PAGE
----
Hoi An debate: To fee or not to fee

April 10, 2023 | 05:00 pm PT
Vu Ngoc Bao Lawyer
"Let's meet at the slope near the coast and the Jesus statue," Kien, a friend, texted me as I proposed to join his volunteer group to clean trash near tourist areas of Vung Tau.

The area we mentioned was where many tourists parked their scooters before hiking up to see the statue of Jesus, where they could have a panoramic view of the whole city, or could walk across to Hon Ba Islet when the tides are low. Vung Tau has become more and more famous in recent years, with its long beaches, various attractions, and short distance from Ho Chi Minh City (HCMC), only a bit over 100 kilometers away.

Although tourists come with a large amount of money that promotes the city’s economy, they also carry some negative things, such as constant traffic jams, tourist buses driving recklessly to get more guests, motorbikes races orchestrated by young hooligans, and tsunamis of trash crashing the coast and littering the streets.

These issues should have been managed by the city government, with some support from local communities to maintain order. Nevertheless, cities like Vung Tau are barely hanging on thanks to the efforts of local citizens like Kien who voluntarily clean the cities, a small David fighting the Goliath of social issues brought in by tourism.

Although tourism should be allowed to stimulate local economies, local governments need to actively manage the negative influences of tourism. One of the most straightforward ways is to charge fees to tourists to manage the influx of tourists, which is especially effective for cultural heritage areas that usually need great efforts to maintain order.

One main cultural heritage area that is considering charging entrance fees is Hoi An old town in Quang Nam. Rather than chase after economic benefits at all costs, authorities decided that from May 15, all tourists need to purchase compulsory entrance tickets before entering the old town. The tickets will cost VND80,000 ($3.4) for domestic tourists and VND120,000 for international tourists. The revenue raised through the fees would contribute to the conservation of the old town.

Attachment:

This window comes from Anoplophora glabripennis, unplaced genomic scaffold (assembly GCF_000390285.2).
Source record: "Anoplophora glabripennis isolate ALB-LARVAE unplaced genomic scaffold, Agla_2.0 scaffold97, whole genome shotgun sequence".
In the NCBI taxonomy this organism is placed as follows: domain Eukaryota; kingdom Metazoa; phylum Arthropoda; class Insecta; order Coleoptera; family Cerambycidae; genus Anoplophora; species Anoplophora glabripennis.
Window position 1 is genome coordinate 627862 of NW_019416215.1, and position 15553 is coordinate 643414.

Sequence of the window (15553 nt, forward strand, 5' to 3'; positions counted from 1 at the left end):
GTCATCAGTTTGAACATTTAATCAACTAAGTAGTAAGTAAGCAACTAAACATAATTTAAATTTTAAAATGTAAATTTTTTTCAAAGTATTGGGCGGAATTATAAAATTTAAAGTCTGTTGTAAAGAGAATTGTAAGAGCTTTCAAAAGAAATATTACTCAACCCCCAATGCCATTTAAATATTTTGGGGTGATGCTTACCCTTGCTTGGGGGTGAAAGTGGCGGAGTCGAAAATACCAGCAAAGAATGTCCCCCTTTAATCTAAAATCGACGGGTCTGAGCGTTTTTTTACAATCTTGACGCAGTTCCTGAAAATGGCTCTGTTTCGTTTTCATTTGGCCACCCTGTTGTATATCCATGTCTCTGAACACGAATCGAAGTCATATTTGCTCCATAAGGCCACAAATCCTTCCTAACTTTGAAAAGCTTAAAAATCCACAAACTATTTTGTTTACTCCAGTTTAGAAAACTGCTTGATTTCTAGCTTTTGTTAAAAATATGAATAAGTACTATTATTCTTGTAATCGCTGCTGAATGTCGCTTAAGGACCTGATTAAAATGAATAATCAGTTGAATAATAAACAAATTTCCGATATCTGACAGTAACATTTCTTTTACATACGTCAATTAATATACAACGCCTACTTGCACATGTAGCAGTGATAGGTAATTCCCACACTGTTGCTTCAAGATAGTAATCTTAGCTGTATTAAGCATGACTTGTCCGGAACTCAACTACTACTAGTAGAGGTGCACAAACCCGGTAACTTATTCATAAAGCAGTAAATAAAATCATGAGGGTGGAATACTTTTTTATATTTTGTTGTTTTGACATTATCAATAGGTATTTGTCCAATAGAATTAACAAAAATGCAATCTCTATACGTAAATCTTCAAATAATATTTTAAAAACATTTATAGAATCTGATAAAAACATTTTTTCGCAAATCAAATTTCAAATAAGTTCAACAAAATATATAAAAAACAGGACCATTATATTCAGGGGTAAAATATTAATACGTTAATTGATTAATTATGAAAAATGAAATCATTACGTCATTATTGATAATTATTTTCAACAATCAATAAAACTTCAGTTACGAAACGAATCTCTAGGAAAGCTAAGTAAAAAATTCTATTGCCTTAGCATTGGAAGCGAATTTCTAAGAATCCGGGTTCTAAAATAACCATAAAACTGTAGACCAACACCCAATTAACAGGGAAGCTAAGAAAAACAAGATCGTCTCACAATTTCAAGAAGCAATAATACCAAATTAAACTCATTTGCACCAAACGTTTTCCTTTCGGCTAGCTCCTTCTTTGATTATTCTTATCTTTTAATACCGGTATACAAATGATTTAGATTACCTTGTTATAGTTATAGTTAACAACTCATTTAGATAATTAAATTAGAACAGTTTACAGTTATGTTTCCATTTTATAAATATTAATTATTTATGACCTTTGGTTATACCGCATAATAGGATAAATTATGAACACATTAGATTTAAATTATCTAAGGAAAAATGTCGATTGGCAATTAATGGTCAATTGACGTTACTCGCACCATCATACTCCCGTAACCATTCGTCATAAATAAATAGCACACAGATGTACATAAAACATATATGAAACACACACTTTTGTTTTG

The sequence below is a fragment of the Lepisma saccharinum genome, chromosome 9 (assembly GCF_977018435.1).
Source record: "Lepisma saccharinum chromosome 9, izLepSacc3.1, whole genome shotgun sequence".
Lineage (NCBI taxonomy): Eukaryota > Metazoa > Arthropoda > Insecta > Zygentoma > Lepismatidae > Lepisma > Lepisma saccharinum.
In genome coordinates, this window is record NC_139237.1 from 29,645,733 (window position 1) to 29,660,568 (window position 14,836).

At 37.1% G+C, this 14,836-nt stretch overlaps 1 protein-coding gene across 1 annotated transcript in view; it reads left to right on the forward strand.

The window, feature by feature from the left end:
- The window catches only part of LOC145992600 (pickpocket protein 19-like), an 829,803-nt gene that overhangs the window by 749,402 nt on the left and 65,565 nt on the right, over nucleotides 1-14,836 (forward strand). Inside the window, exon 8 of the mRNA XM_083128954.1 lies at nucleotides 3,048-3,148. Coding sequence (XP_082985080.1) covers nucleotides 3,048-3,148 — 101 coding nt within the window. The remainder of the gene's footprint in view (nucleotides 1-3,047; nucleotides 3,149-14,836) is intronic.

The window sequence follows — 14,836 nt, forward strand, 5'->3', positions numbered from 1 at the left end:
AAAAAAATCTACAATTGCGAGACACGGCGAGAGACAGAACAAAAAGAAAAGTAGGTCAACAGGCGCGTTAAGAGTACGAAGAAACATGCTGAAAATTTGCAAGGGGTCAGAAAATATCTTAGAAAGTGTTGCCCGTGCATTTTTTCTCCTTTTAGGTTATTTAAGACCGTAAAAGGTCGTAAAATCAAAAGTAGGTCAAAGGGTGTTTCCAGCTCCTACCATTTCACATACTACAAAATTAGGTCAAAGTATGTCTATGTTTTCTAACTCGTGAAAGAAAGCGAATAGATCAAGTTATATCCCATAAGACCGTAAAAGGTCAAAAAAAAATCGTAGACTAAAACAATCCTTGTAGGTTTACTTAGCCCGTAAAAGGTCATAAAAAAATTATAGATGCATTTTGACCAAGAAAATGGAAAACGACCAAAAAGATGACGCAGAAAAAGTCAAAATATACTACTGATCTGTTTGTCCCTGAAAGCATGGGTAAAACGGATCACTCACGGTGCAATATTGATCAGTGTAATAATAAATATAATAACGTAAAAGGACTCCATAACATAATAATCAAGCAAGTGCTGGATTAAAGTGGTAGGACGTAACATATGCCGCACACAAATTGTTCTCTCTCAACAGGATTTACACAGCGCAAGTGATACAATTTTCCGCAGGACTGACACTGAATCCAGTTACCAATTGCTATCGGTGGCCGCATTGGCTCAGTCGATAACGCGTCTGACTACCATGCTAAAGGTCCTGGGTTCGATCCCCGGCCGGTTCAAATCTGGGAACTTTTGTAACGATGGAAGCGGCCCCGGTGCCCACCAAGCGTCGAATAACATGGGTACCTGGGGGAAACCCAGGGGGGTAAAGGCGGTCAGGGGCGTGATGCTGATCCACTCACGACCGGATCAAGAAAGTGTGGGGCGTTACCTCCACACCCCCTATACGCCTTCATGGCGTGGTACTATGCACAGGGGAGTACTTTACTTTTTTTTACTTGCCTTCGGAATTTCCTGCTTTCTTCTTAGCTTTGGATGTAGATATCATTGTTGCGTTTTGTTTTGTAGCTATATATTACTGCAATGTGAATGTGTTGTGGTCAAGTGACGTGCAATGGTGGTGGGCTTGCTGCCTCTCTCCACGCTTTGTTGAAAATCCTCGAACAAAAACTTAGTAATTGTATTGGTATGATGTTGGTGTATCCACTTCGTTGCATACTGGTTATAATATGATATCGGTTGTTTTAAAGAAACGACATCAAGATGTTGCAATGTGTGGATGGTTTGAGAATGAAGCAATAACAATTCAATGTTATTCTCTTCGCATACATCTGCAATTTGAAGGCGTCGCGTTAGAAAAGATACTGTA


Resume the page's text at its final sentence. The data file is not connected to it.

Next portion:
Following public objections, the town has decided to postpone the fee collection until it can find a solution with wide acception.

Ticket sales have gone on for a long while, but have not been strictly enforced.

Research from an international conference on heritage conservation hosted in Vietnam in 2018 pointed out that tourism contributes 67% of Hoi An’s GDP, with a total estimated ticket income of different attractions in Hoi An reaching $7.8 million in 2016, despite weak enforcement, with approximately 15,000 tourists visiting daily. The large influx, combined with the narrow geographical limits of Hoi An Old Town, resulted in an acute need for frequent maintenance and conservation activities to keep Hoi An in top shape and make tourism a sustainable and long-term source of income for the town.

Local governments in other areas in Vietnam have also slowly approached this method to control the tourist influx and build a more sustainable model of tourism. A primary example in Quang Binh Province is Son Doong Cave, the world's largest natural cave, which only allows tourist access on a limited basis and at a high cost.

Other areas in the world applying similar ticket policies include Amsterdam Old Town in the Netherlands and Angkor Wat Towers in Cambodia, both of which charge noticeable ticket prices to self-fund their maintenance and conservation activities.

Selling tickets is not new in Hoi An, as large tourist groups still have to purchase them. Nevertheless, statistics show that approximately only 40% of tourists, mostly international ones, purchase tickets. Hoi An loses large amounts of income from individual and small-group tourists.

This movement towards compulsory ticket sales, to me, is a welcoming move by the Hoi An government. What remains to be done is to find an efficient operating mechanism and maintain transparency regarding the income and fund management.

Rather than purchasing-presenting tickets manually, local governments could attempt to implement newer technologies, potentially AI-powered recognition systems, to make selling tickets as effortless as possible, not only for the tourists, but also for operating staff.

Additionally, with great power comes great responsibility. Although Hoi An has a right to charge an entrance fee, as a publicly governed tourist attraction, the heritage site needs to utilize the money gained efficiently and transparently. Tourists would only pay for the tickets if they know that the money they spent is for a greater good, and it is the managing entities, including Hoi An and Quang Nam local governments, who are responsible to keep the system transparent.

Managing and conserving heritage sites takes a great deal of effort and financial resources. The only sustainable way to do this is to let the tourists, who enjoy their experience at the heritage sites, contribute to the maintenance.

*Vu Ngoc Bao is a law expert who currently studies at the Fulbright School of Public Policy and Management.

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